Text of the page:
Another Great Depression 'a sure thing'

Economy August 14, 2012 00:00


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Well-known regional financial expert Paul Gambles expects the world economy to fall into another "Great Depression" any time between now and 2014, and that it will last for five to 10 years.

The MBMG International managing partner who appears frequently on CNBC and other media and at financial events said: “Our best case is that stocks will fall 30-40 per cent from where we are now. The worst is hard to predict, but during the Great Depression in 1930s, US stocks dropped by over 90 per cent.” MBMG is a global financial advisory service.

Speaking to The Nation in an exclusive interview, Gambles said it was not possible to predict the exact time of the global economic collapse, as it would depend on what financial event triggers it, which would be very much a political decision.

Nonetheless, he said, “There are two economists who are the most influential on my economic thinking: One is Adam Smith, and [the other is] Nouriel Roubini or ‘Dr Doom’ … he believes 2012 or 2014 is the maximum point we can get to without some event” triggering a major crash.

“Unless you are prepared to lose 40 per cent of your assets, which you might not ever be able to recover, you should completely avoid equity exposure right now,” Gambles said.

A professor at New York University and chairman of a consulting firm that bears his name, Roubini earned the nickname “Dr Doom” for correctly predicting the financial crisis in 2008.

Gambles said MBMG had predicted since last year that “the four horsemen” comprising the United States, the United Kingdom, Japan and the euro zone were getting close to the “apocalypse” or “the end of the world”. Governments are repeating the mistakes they made in the 1920s that led to the first Great Depression, such as accumulating huge public debt, distributing wealth poorly, and tolerating low productivity. Therefore, he said, no central banks would be able to stop a recurrence of the Depression.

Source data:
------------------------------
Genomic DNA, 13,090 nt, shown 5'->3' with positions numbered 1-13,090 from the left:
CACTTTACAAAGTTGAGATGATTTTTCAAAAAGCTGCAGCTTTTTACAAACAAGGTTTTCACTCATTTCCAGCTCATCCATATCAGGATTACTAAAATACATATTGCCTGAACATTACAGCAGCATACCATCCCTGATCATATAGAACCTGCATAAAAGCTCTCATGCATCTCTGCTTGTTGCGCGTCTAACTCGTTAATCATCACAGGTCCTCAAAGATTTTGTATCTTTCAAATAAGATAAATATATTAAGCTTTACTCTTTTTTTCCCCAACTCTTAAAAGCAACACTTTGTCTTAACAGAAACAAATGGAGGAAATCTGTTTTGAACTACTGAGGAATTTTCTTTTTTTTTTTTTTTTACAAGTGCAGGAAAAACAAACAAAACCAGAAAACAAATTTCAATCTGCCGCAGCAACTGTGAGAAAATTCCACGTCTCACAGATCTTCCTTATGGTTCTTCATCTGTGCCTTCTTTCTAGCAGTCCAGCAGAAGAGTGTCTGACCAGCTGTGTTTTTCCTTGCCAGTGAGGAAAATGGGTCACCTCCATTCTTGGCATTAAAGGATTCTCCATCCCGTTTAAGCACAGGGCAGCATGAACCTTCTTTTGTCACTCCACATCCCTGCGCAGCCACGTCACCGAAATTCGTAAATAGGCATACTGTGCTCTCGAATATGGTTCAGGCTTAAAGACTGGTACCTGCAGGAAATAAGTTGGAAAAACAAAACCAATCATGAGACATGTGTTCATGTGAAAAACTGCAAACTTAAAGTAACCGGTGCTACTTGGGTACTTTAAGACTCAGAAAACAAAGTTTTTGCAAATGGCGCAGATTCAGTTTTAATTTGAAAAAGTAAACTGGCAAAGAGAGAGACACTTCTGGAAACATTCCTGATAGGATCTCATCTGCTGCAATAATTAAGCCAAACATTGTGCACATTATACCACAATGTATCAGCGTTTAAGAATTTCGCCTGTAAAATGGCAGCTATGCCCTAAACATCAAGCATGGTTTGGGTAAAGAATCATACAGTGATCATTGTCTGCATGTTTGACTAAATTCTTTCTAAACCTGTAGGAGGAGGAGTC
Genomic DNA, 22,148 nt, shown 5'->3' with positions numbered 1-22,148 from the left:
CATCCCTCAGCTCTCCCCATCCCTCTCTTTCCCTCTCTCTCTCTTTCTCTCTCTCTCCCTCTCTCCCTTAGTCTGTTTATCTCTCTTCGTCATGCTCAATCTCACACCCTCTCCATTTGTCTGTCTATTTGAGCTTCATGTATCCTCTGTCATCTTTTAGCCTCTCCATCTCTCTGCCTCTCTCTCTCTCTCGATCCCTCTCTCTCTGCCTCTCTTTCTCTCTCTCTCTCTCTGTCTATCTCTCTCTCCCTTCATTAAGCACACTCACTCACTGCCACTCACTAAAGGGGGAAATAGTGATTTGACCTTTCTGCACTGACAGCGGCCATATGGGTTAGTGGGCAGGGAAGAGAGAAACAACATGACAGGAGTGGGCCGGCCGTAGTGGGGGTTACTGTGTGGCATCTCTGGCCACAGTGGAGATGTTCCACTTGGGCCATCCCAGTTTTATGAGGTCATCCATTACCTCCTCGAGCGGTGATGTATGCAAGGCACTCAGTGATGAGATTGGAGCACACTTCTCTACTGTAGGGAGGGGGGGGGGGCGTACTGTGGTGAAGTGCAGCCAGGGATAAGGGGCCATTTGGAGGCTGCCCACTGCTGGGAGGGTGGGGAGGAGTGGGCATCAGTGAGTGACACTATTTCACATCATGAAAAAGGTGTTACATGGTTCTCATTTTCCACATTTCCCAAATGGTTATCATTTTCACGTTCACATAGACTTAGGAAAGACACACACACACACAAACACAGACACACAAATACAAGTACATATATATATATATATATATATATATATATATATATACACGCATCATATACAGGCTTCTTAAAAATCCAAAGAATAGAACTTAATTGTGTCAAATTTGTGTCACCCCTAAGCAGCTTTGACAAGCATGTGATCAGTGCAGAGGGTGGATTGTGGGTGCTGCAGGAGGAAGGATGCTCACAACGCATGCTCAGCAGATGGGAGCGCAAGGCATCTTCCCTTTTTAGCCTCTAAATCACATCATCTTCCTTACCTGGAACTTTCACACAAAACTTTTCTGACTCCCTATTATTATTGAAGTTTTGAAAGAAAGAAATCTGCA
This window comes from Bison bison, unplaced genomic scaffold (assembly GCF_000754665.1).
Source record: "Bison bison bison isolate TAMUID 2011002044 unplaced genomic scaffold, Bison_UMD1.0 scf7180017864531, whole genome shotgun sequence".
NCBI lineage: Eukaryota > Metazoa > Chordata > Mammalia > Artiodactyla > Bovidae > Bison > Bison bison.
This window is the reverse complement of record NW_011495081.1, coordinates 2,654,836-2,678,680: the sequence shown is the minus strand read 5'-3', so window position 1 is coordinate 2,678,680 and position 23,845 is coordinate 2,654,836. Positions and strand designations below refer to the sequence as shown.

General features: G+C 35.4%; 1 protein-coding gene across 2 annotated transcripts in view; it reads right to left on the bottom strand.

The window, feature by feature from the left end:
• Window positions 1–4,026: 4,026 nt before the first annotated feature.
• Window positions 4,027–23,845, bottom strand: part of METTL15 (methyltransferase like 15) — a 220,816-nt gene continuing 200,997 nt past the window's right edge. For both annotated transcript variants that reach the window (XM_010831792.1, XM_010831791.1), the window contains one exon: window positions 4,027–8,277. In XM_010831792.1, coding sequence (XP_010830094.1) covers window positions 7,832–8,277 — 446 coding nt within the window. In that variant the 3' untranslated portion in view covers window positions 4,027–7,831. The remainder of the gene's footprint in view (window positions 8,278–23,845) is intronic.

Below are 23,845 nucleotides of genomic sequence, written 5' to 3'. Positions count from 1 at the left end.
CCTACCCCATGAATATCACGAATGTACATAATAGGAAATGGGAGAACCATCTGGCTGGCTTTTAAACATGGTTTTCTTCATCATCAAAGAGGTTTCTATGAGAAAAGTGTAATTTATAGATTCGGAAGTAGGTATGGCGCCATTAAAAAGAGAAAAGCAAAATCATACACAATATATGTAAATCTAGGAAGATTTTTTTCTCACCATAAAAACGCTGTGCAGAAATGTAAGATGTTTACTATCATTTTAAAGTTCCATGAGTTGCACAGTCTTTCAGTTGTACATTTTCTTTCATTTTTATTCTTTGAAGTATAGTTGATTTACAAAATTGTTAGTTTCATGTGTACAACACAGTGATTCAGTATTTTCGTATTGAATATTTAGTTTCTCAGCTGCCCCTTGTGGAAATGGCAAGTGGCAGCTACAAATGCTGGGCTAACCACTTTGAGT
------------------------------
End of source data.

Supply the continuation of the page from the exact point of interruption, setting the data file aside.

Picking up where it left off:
“Now we have changed that view slightly. We think it will happen for sure. And China is now exactly in the same situation,” he said.

China reported last Friday that its exports grew by just 1 per cent in July from a year earlier, raising deeper concerns on the possibility of an economic hard landing in the world’s second-largest economy, after years of rapid growth.

To protect their wealth from the expected economic crash, Gambles said investors with medium-term risk profiles and medium-term time horizons (five years or more) should allocate half of their portfolios in cash, 20-25 per cent of in gold, 10-15 per cent in government bonds, 10 per cent in selected types of hedge funds such as long-short equity and managed-future funds, and about 5 per cent in “tactical investments” such as “shorting” Australian property.

“One of the best opportunities to make money right now is to exploit the most overvalued asset in the world, Australian property. Some of our managers are just now starting to ‘short’ Australian property. In real terms, it must fall by 60-70 per cent.”

He said investors at any risk profile should now overweight on cash, which currently can offer an expected annual return of 3-4 per cent for yen, and 6-7 per cent for baht, Singapore dollars and US dollars. After the expected financial crisis, gold is predicted to rise to US$2,500-$3,000 an ounce, from about $1,600 at present. When the crisis starts, the US dollar is expected to shoot up to Bt35-Bt36, though the long-term trend is for the greenback to fall to Bt25 eventually.

Gambles said Asia would not be immune to the coming global economic collapse, though some economies with low debt levels will bounce back faster. Thailand is still in a good position, and it would be better for the country if the global depression occurred now rather than later, as the Kingdom is piling up debt and weakening its economy, he said.

The upcoming US presidential election or the political handover in China could be the catalyst for the next global crisis, but as evidence throughout history shows, it’s usually not the big-headlines event or the expected thing that triggers a major crisis, said the MBMG executive.||